var  _TheSVG =null;
var _ViewData=null;

function makeDraggable(svg:HTMLBaseElement) {

  svg.addEventListener('mousedown', startDrag);
  svg.addEventListener('mousemove', drag);
  svg.addEventListener('mouseup', endDrag);
  svg.addEventListener('mouseleave', endDrag);

  var selectedElement = null;
  var selectedobject=null;
  var offset;

  function getMousePosition(evt) {
    var CTM = svg.getScreenCTM();
    return {
      x: (evt.clientX - CTM.e) / CTM.a,
      y: (evt.clientY - CTM.f) / CTM.d
    };
  }

  function startDrag(evt) {
    var target=evt.target;
    if (target.tagName!="g")
    {
     target=evt.target.parentElement;
    }
    if (target.classList.contains('draggable')) {
      selectedElement =target;
      var vmclassid=selectedElement.attributes['vmclassid'].value;
      selectedobject=_ViewData.VMClassIdMap[vmclassid];
      if (selectedobject) {
        offset = getMousePosition(evt);
        offset.x -= selectedobject.x;
        offset.y -= selectedobject.y;
        selectedobject.SelectRow();
      }
    }
  }
  function drag(evt) {
    if (selectedobject) {
      evt.preventDefault();
      var coord = getMousePosition(evt);
      selectedobject.x=coord.x - offset.x;
      selectedobject.y=coord.y - offset.y;
      _ViewData.StreamingAppClient.CancelTimerForSending();
    }
  }
  function endDrag(evt) {
    if (selectedobject) {
      _ViewData.StreamingAppClient.ScheduleTimerForSending(1);
    }
    selectedElement = null;
    selectedobject = null;
    evt.preventDefault();
  }
}

  

   function InstallTheDirectiveFor_svgComponent(streamingAppController) {
    streamingAppController.directive('thesvg', ['$document', function ($document) {
      return {
        link: function (scope, element: HTMLDivElement[], attr) {
          console.trace("svgComponent component Loaded");
          _TheSVG=element[0];
          _ViewData=scope.ViewData;
           makeDraggable(_TheSVG);
        }
      };
    }]);
  }
  InstallTheDirectiveFor_svgComponent(angular.module(MDrivenAngularAppModule));
}

Breaking down the parts of the script:

image

The last bit of the script is the mouse events:

image

#1 is just hooking up the events of the svg element.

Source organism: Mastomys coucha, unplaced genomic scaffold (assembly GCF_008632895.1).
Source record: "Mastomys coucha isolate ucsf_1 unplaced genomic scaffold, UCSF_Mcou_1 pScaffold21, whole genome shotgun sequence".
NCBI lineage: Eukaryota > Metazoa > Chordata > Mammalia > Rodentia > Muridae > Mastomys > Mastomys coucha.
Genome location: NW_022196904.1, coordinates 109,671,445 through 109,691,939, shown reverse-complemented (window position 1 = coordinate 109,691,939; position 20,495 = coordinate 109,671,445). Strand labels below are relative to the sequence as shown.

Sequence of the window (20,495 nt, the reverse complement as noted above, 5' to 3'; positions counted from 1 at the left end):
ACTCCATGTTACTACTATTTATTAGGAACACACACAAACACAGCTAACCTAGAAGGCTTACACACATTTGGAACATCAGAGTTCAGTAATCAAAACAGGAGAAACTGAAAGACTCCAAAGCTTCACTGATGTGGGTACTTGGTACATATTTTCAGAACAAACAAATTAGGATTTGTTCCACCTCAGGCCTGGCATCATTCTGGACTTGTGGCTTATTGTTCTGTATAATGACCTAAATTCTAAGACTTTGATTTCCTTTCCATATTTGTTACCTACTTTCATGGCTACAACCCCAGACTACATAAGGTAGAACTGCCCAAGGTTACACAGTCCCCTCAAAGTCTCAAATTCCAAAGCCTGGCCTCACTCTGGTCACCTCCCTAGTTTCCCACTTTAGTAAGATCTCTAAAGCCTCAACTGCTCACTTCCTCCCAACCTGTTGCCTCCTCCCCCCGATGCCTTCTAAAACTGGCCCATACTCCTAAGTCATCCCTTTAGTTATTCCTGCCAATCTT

#2 when we see a MouseDown we check if it is a g type – the only one we want to move – we may get a child of g and try to move up to get to g. We check that the class is “draggable” – could be skipped. We then look up the identity of the corresponding javascript object and use this identity to look up the javascript object that matches the definition from our viewmodel. If found we know that it will have properties as defined in the viewmodel columns – like x and y. We also instruct turnkey to SelectRow – this will enable actions that act on vCurrent variable to use the object we clicked last.
#3 in the drag event we get information while the mouse is moving – and we update the object’s x and y property to correspond to the movement
#4 We the mouse button is released we null out the selected object to signal that the move operation is over

We now have an information system that creates data – stores and retrieves from server – allow you to create custom vector graphics for each object – move that graphic around and thus updating properties of the object – detect change state of the object – allowing the user to cancel, undo or save those changes to the server – and signaling to other clients that may look at the same data in order to reflect the changes.

Not bad – and I think svg is very usable for modern browser applications!

Download a zip with this model

Once you are up and running you should be able to do as in this short video: